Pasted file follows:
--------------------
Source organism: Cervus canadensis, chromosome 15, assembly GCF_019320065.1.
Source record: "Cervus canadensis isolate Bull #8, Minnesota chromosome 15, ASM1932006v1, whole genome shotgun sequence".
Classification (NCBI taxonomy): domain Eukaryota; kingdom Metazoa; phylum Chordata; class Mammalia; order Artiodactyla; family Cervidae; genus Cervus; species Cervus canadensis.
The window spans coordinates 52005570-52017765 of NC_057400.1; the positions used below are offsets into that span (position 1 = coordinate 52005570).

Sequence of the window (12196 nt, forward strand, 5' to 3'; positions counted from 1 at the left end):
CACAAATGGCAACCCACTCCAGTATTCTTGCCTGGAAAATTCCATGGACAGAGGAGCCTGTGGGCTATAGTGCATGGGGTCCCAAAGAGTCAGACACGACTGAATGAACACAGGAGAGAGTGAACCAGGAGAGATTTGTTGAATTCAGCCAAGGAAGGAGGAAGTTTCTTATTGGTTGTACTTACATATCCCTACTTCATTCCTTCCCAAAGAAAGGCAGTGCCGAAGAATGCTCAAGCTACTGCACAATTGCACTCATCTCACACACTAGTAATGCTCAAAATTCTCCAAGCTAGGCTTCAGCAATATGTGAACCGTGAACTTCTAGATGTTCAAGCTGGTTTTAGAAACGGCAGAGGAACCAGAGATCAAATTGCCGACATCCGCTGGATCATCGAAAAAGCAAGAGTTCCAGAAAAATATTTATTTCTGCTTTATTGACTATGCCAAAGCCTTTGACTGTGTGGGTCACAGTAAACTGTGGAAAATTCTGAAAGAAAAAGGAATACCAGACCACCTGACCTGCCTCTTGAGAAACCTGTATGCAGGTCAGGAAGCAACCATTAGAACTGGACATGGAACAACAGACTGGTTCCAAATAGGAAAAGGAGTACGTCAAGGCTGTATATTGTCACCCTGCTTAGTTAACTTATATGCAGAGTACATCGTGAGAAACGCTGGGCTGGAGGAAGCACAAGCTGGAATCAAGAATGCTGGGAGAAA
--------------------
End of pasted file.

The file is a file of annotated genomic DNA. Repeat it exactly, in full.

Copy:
Source organism: Cervus canadensis, chromosome 15, assembly GCF_019320065.1.
Source record: "Cervus canadensis isolate Bull #8, Minnesota chromosome 15, ASM1932006v1, whole genome shotgun sequence".
Classification (NCBI taxonomy): domain Eukaryota; kingdom Metazoa; phylum Chordata; class Mammalia; order Artiodactyla; family Cervidae; genus Cervus; species Cervus canadensis.
The window spans coordinates 52005570-52017765 of NC_057400.1; the positions used below are offsets into that span (position 1 = coordinate 52005570).

Sequence of the window (12196 nt, forward strand, 5' to 3'; positions counted from 1 at the left end):
CACAAATGGCAACCCACTCCAGTATTCTTGCCTGGAAAATTCCATGGACAGAGGAGCCTGTGGGCTATAGTGCATGGGGTCCCAAAGAGTCAGACACGACTGAATGAACACAGGAGAGAGTGAACCAGGAGAGATTTGTTGAATTCAGCCAAGGAAGGAGGAAGTTTCTTATTGGTTGTACTTACATATCCCTACTTCATTCCTTCCCAAAGAAAGGCAGTGCCGAAGAATGCTCAAGCTACTGCACAATTGCACTCATCTCACACACTAGTAATGCTCAAAATTCTCCAAGCTAGGCTTCAGCAATATGTGAACCGTGAACTTCTAGATGTTCAAGCTGGTTTTAGAAACGGCAGAGGAACCAGAGATCAAATTGCCGACATCCGCTGGATCATCGAAAAAGCAAGAGTTCCAGAAAAATATTTATTTCTGCTTTATTGACTATGCCAAAGCCTTTGACTGTGTGGGTCACAGTAAACTGTGGAAAATTCTGAAAGAAAAAGGAATACCAGACCACCTGACCTGCCTCTTGAGAAACCTGTATGCAGGTCAGGAAGCAACCATTAGAACTGGACATGGAACAACAGACTGGTTCCAAATAGGAAAAGGAGTACGTCAAGGCTGTATATTGTCACCCTGCTTAGTTAACTTATATGCAGAGTACATCGTGAGAAACGCTGGGCTGGAGGAAGCACAAGCTGGAATCAAGAATGCTGGGAGAAA